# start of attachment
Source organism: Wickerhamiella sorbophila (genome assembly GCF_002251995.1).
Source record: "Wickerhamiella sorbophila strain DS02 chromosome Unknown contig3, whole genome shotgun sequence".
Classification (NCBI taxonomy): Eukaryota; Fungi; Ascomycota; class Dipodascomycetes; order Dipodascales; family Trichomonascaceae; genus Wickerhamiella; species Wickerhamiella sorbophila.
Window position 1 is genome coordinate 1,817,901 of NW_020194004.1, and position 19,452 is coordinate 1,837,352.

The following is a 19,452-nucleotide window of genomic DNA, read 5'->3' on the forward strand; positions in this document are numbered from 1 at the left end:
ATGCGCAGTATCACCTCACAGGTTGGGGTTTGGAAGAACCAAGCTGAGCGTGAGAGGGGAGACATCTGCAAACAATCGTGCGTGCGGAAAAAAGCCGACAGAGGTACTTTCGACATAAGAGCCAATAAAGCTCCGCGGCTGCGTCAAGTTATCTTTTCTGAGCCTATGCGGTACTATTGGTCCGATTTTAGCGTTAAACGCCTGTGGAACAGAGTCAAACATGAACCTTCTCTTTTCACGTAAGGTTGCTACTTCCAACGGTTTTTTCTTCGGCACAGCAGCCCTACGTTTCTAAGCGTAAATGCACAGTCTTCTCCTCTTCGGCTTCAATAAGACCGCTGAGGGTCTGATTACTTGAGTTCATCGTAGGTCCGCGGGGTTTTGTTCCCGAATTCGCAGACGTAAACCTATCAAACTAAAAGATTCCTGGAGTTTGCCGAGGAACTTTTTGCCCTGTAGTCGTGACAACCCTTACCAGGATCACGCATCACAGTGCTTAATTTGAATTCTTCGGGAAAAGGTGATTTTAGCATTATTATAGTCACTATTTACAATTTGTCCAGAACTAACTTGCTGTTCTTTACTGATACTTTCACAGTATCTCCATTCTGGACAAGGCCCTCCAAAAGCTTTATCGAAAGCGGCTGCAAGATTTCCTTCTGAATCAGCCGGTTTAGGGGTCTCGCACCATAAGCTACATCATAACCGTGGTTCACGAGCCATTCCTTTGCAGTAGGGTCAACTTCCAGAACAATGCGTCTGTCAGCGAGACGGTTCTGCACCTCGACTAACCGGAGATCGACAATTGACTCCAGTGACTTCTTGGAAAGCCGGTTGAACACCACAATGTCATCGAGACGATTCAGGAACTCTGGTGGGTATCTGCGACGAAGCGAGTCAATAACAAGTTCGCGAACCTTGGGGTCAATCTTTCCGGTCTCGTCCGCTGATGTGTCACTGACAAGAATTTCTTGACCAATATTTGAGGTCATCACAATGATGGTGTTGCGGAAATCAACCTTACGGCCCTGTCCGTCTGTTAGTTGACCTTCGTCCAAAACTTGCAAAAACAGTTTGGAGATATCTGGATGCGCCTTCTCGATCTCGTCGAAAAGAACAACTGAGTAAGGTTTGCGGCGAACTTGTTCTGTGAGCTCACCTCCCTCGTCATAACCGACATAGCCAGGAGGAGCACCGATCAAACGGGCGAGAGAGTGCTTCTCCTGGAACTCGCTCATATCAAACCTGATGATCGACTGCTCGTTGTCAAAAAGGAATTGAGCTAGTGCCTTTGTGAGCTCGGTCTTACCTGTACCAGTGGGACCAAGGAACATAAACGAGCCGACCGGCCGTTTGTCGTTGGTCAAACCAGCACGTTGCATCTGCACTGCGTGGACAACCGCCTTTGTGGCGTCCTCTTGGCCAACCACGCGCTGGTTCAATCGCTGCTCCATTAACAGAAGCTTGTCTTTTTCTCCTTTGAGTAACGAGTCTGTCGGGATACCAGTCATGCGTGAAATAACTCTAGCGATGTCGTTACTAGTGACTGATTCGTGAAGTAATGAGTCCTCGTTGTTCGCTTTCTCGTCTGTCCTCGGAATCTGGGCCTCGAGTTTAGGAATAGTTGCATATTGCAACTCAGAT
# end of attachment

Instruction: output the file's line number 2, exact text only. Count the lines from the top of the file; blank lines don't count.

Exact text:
Source record: "Wickerhamiella sorbophila strain DS02 chromosome Unknown contig3, whole genome shotgun sequence".